In our rush to adopt all things digital we seldom pause to consider what we are discarding from our lives. Handwriting, navigating by map, calculating in your head, remembering facts, deep reading, dealing with silence and so on. Obsolete skills you may think but extremely useful if the digital alternative breaks down. For example, here in Sweden we have virtually achieved a cashless society and although cash still exists it is becoming extremely difficult to spend it. Public transport is almost completely cashless, many shops and restaurants refuse cash and even the banks don't want to touch the stuff. Many old and vulnerable people (asylum seekers and homeless people without bank accounts) are therefore completely marginalised, but that seems to be regarded as collateral damage in the rush towards a digital future. As a result, every step your take and every move you make are being stored and exploited. At the same time we are building an extremely dangerous vulnerability into our society. If there's a power or network connectivity failure, nothing works. You can't buy anything and there's no back-up.
I have been thinking about this for a long time and have consciously reverted to some old-school habits in an attempt to keep myself in touch with both worlds, trying to become functionally ambidextrous; able to handle both the digital and the analogue. This week I stumbled across a short interview with Kris De Decker, founder of Low-tech Magazine, ”Reconsider the thinking that everything should become digital”. He's a former tech journalist who has discovered the joys of low-tech. The magazine's slogan is "doubts on progress and technology" and questions the belief that technology can solve all our problems. It contains low-tech solutions to everyday problems and the website itself runs on a solar-powered server showing that you can be low-tech and still benefit from some aspects of the digital world. It also questions many technologies that we consider green such as electric cars, wind turbines and solar cells; they all rely on batteries and manufacturing processes that have a considerable footprint. But it's not about retreating into a cave and living off-grid, but reassessing our over-reliance on a technology that is becoming frighteningly vulnerable.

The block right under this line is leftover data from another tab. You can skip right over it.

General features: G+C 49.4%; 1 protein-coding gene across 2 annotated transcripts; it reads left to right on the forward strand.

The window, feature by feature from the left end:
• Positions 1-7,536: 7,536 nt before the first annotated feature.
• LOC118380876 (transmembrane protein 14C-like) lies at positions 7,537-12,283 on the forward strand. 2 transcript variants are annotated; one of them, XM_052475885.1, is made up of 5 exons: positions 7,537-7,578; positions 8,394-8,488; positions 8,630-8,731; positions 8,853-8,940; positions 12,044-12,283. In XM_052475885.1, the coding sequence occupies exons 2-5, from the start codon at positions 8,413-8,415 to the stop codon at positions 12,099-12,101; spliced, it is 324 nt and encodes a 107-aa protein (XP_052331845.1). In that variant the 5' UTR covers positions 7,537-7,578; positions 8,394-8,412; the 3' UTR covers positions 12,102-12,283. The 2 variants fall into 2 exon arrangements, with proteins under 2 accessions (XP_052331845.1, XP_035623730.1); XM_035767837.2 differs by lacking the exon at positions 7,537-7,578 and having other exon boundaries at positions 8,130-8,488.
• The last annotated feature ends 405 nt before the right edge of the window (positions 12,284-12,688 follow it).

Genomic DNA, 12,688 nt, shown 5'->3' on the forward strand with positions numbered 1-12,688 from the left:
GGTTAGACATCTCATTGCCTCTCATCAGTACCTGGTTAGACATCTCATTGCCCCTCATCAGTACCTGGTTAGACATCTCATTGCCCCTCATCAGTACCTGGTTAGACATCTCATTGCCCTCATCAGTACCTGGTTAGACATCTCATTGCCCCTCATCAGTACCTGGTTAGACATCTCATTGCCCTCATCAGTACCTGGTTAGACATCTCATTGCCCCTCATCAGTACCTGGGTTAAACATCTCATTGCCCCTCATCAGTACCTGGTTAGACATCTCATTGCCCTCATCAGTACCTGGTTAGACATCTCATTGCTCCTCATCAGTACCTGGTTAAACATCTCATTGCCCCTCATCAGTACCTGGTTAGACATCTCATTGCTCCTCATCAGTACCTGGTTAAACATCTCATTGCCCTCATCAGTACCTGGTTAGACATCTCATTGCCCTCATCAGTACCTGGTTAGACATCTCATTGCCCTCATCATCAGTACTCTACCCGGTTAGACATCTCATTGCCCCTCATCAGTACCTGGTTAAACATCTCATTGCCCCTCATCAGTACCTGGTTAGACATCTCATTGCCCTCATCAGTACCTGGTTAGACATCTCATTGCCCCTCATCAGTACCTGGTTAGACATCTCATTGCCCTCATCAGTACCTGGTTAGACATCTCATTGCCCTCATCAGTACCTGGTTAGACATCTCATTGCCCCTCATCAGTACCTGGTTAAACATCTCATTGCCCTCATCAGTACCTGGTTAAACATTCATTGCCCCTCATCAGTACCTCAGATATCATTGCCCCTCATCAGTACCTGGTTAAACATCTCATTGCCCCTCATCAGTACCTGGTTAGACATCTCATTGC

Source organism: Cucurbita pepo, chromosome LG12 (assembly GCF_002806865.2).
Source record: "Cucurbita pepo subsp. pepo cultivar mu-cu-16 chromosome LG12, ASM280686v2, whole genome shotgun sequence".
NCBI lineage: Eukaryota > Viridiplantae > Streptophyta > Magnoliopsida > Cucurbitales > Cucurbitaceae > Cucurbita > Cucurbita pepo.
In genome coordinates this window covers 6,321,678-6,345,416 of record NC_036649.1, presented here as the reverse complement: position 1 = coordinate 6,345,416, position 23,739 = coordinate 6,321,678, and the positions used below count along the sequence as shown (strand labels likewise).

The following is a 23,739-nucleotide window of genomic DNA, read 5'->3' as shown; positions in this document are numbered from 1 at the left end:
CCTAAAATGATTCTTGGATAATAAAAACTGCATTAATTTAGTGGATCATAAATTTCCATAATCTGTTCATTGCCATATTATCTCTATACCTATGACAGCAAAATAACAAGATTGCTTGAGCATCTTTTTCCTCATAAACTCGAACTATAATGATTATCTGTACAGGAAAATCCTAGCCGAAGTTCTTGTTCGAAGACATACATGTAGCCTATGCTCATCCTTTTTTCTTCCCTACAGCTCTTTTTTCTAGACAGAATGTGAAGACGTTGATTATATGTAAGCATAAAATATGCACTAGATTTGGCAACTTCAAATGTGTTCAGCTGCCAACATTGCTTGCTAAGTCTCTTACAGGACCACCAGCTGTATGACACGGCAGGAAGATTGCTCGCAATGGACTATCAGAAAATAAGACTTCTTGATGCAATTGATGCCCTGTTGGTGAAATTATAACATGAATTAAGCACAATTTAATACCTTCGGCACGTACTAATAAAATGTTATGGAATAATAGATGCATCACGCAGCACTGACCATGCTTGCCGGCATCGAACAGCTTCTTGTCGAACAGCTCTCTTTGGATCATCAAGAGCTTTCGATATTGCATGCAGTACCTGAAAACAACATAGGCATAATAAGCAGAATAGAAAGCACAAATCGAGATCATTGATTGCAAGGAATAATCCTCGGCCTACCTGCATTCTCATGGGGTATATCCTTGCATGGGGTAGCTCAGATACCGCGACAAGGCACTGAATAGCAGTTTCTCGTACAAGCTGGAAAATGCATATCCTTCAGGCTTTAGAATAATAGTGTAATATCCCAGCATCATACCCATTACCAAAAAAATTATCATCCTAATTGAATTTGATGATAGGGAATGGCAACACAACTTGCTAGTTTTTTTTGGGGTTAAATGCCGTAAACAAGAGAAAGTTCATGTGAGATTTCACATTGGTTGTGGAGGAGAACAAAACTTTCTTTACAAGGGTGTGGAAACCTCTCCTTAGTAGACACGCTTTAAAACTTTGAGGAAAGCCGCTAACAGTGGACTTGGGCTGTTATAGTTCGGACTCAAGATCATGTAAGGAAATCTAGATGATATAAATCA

In the interview, De Decker explains why we shouldn't discard our old skills.
We also lose a lot of skills. As someone who doesn’t have a smartphone, I have noticed that I have become one of the few people who still knows how to navigate a city without staring at a screen. This makes us also very vulnerable. If our complex infrastructures falter, we are helpless. Just think about the infrastructure we need to do digital payments. Cash, on the other hand, is very resilient.Maybe we should all challenge ourselves now and again to go retro for a while. Try visiting a city and see how well you can survive without TripAdvisor, Google Maps, Uber etc. See the sights with a map and find restaurants by asking people. It works, but just in a different way. If we lose that ability we lose our resilience.
Then there's the issue of the environmental impact of technology. I have been working enthusiastically with webinars and digital conferences as an answer to the need to reduce the carbon footprint of frequent flying but we also need to realise that technology has en enormous impact too. All our devices and gigantic server halls that store our data are extremely damaging to the environment, not to mention the ever-growing mountain of electronic waste that is all too seldom recycled.
But of course digital technology is just as physical as any other technology. There is an enormous infrastructure behind the internet. The production of computer chips requires complex factories and lots of energy and other resources.I'm not going low-tech (yet) but I am attracted to the idea that we embrace digitalisation with more caution than before and dare to maintain contact with the skills that digitalisation is trying to make obsolete. We need to be able to work on both sides of the digital divide and develop a functional resilience. You never know when you may need to work out something for yourself again.